The Commission was reconstituted in 2011 with a Chairman and 37 members representing each state of the federation and the Federal Capital Territory. The Commission has a network of offices covering all the administrative tiers of the country: Federal, State and Local Government Areas (LGAs).
Founding Laws: The National Population Commission is established by S. 153 of the 1999 Constitution.
The Third Schedule, Part 1 in J S:23 sets out the composition of the Commission as follows:-
S.23. The National Population Commission shall comprise the following members:
A Chairman and One person from each State of the Federation and the Federal Capital Territory, Abuja .
Section 24 also in the Third Schedule provides for the functions as follows:-
The commission shall have power to:-
Undertake periodic enumeration of population through sample survey, censuses or otherwise.
Establish and maintain machinery for continuous and universal registration of births and deaths throughout the federation.
Advise the President on Population matters;
Publish and provide information data on population for the purpose of facilitating economic and development planning; and
Appointment and train or arrange for the appointment and training of enumerators or other staff of the Commission.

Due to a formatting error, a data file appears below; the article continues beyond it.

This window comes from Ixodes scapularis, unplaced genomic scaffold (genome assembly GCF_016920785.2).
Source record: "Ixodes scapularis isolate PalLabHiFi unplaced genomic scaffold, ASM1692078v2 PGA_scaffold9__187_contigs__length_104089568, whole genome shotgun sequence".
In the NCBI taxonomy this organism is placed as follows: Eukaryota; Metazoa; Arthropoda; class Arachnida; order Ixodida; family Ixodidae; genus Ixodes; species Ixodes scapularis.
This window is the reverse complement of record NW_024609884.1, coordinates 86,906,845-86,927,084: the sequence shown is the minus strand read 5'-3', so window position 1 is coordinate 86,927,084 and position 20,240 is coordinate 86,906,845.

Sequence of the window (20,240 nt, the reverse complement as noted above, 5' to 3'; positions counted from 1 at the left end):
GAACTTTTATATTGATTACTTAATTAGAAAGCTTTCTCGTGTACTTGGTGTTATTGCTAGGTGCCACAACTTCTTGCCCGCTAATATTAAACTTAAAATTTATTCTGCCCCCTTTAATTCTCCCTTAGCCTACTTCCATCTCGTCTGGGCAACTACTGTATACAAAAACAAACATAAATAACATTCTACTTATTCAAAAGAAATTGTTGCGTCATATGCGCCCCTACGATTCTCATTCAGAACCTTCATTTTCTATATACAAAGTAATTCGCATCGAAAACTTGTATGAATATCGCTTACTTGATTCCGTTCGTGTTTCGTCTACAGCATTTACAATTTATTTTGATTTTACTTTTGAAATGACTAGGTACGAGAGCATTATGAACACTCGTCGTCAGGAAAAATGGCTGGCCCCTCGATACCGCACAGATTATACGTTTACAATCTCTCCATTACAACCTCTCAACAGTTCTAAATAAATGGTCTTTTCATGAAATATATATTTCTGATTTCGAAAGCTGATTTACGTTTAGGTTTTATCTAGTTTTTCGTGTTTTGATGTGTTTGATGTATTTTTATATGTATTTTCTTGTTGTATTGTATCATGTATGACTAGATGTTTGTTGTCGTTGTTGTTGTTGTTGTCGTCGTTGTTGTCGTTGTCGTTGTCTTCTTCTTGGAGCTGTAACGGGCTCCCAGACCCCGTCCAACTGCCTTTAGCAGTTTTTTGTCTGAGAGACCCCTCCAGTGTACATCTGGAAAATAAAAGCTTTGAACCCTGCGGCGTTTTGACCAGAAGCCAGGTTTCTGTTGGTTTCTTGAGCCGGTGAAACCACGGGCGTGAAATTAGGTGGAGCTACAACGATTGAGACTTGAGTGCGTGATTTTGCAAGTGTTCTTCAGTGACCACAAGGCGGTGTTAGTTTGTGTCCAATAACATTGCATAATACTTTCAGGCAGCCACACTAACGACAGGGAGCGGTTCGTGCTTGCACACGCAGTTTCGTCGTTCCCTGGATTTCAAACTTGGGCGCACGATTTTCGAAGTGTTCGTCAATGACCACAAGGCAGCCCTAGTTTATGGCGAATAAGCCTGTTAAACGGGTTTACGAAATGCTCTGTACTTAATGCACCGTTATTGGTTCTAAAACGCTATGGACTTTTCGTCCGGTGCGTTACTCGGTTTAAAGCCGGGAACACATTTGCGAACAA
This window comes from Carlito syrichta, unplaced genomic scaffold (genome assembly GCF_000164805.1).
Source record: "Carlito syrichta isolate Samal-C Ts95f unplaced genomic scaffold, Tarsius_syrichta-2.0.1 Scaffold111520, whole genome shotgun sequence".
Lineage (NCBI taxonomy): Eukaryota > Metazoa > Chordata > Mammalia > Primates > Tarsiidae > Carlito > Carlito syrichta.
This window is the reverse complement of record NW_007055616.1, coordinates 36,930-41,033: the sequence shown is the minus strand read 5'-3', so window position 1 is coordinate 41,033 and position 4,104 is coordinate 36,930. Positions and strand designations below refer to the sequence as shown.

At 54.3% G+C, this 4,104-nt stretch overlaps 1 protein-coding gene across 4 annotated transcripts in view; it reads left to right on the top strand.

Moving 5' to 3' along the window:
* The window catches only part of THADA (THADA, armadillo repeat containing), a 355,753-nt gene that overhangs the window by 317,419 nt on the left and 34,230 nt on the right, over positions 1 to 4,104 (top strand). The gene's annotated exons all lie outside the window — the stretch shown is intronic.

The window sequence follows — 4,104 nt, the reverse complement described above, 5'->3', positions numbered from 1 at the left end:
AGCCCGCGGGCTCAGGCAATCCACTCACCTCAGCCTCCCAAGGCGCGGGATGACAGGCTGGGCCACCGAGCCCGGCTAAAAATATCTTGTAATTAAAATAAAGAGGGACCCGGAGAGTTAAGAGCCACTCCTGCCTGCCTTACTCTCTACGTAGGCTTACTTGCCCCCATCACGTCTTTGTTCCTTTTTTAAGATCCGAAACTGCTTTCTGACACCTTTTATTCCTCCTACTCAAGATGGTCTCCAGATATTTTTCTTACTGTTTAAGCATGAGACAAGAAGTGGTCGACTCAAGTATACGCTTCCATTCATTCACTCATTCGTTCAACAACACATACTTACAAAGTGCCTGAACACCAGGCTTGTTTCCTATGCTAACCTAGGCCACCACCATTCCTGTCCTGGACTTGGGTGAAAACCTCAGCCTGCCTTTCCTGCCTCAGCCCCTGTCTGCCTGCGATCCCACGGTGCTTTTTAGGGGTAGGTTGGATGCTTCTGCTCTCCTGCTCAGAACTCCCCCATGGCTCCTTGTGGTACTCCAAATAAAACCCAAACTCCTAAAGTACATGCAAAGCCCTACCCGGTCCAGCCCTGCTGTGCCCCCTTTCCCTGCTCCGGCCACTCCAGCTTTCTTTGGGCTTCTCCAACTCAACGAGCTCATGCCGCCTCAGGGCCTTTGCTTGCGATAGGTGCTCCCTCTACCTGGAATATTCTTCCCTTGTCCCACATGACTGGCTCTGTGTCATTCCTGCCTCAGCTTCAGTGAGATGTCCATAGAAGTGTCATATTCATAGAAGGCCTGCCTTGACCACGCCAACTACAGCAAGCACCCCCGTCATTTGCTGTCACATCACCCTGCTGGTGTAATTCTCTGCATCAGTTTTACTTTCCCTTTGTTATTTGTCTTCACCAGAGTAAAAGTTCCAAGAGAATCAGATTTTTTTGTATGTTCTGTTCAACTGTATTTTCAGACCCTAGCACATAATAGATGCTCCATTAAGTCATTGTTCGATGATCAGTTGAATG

The 1999 Constitution repeated the provision of the 1979 Constitution except for the membership of the Commission which is now enlarged to “one member from each state of the Federation and the Federal Capital Territory.” By virtue of these same provisions in the 1979 Constitution an Act was promulgated in 1989 to provide for the establishment of the National Population Commission as well as provide for the functions of the Commission. The national Population Act No.23 of 1989 can be found in Volume 11 of the new and revised laws of the Federation of Nigeria.
The National Population Commission Act has two amendments.
No.31 of this amendment amongst other things provides for the appointment of a Director-General, and other principal officers of the Commission, it also establishes the Census Tribunal.
No.16 of 1999, this amendment makes the Director-General the accounting officer
Fig 1.1: Organizational chart of NPC
1.2 Statement of the Problem
The following problems were identified in the existing system:
The manual system of registering birth records does not promote effectiveness.
It is time consuming to search and retrieve birth registration information.